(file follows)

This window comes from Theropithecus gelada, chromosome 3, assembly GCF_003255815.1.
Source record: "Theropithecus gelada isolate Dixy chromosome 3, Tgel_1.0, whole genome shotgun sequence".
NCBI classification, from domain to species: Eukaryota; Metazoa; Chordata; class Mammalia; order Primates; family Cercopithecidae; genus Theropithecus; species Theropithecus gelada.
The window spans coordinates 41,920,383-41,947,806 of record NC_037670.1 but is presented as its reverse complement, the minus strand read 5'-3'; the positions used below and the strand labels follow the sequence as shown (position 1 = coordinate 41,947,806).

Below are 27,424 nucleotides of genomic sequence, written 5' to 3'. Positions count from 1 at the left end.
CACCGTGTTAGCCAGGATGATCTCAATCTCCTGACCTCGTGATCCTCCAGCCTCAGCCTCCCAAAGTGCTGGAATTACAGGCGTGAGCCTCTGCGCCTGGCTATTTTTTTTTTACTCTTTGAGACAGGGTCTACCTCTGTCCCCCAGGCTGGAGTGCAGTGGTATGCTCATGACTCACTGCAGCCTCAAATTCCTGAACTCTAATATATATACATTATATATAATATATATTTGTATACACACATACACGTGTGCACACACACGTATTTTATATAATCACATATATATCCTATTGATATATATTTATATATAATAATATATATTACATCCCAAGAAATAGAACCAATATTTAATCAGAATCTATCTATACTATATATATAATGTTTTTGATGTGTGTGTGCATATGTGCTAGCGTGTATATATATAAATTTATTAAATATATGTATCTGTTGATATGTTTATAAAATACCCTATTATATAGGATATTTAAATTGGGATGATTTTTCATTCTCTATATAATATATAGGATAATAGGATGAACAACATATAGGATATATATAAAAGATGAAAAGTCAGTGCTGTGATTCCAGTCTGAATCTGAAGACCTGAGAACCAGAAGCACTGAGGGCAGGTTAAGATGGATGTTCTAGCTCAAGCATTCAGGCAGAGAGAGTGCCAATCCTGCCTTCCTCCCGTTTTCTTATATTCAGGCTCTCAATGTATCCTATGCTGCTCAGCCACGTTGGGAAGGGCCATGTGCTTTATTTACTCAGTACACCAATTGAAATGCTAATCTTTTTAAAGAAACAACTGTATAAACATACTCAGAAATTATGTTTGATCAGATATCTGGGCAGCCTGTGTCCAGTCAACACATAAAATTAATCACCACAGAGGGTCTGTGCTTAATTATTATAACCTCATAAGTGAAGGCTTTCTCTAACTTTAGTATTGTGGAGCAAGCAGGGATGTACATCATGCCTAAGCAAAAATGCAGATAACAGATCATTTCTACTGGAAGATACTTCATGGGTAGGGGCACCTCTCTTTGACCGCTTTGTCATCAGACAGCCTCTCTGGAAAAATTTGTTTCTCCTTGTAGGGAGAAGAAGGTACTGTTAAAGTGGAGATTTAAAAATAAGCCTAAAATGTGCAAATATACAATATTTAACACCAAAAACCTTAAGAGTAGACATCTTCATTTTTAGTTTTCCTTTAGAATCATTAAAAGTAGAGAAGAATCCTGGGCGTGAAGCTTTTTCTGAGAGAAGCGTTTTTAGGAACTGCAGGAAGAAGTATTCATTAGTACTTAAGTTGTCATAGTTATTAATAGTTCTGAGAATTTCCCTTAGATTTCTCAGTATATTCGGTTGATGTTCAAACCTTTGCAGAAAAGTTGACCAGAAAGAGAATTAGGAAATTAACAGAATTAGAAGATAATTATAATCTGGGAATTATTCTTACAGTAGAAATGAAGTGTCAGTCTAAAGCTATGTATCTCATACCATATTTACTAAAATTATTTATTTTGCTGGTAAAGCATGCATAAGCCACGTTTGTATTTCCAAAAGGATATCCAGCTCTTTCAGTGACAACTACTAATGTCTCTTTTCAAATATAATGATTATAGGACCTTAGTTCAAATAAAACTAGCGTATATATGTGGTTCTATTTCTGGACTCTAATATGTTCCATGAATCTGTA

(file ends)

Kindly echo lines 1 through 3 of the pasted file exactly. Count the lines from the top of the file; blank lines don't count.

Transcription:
This window comes from Theropithecus gelada, chromosome 3, assembly GCF_003255815.1.
Source record: "Theropithecus gelada isolate Dixy chromosome 3, Tgel_1.0, whole genome shotgun sequence".
NCBI classification, from domain to species: Eukaryota; Metazoa; Chordata; class Mammalia; order Primates; family Cercopithecidae; genus Theropithecus; species Theropithecus gelada.